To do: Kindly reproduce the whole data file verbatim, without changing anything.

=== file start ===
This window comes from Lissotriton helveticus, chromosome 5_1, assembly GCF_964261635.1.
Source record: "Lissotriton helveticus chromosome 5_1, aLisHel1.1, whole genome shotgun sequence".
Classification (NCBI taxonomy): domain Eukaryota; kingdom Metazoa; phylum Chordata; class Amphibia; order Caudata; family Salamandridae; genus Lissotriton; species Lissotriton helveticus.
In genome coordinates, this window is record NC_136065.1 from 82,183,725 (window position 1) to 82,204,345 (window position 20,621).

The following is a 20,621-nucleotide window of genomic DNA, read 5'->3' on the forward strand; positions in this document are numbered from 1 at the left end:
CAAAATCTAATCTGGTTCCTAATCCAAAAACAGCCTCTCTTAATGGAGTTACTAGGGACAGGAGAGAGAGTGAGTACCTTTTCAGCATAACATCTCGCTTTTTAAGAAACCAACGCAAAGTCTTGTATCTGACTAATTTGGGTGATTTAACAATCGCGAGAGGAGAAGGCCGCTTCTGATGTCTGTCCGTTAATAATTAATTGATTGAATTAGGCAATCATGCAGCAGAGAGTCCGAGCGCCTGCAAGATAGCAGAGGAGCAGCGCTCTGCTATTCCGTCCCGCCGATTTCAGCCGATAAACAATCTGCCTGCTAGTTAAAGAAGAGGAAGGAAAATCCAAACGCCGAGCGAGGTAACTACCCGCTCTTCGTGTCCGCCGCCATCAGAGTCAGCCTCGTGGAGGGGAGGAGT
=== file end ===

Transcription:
This window comes from Lissotriton helveticus, chromosome 5_1, assembly GCF_964261635.1.
Source record: "Lissotriton helveticus chromosome 5_1, aLisHel1.1, whole genome shotgun sequence".
Classification (NCBI taxonomy): domain Eukaryota; kingdom Metazoa; phylum Chordata; class Amphibia; order Caudata; family Salamandridae; genus Lissotriton; species Lissotriton helveticus.
In genome coordinates, this window is record NC_136065.1 from 82,183,725 (window position 1) to 82,204,345 (window position 20,621).

The following is a 20,621-nucleotide window of genomic DNA, read 5'->3' on the forward strand; positions in this document are numbered from 1 at the left end:
CAAAATCTAATCTGGTTCCTAATCCAAAAACAGCCTCTCTTAATGGAGTTACTAGGGACAGGAGAGAGAGTGAGTACCTTTTCAGCATAACATCTCGCTTTTTAAGAAACCAACGCAAAGTCTTGTATCTGACTAATTTGGGTGATTTAACAATCGCGAGAGGAGAAGGCCGCTTCTGATGTCTGTCCGTTAATAATTAATTGATTGAATTAGGCAATCATGCAGCAGAGAGTCCGAGCGCCTGCAAGATAGCAGAGGAGCAGCGCTCTGCTATTCCGTCCCGCCGATTTCAGCCGATAAACAATCTGCCTGCTAGTTAAAGAAGAGGAAGGAAAATCCAAACGCCGAGCGAGGTAACTACCCGCTCTTCGTGTCCGCCGCCATCAGAGTCAGCCTCGTGGAGGGGAGGAGT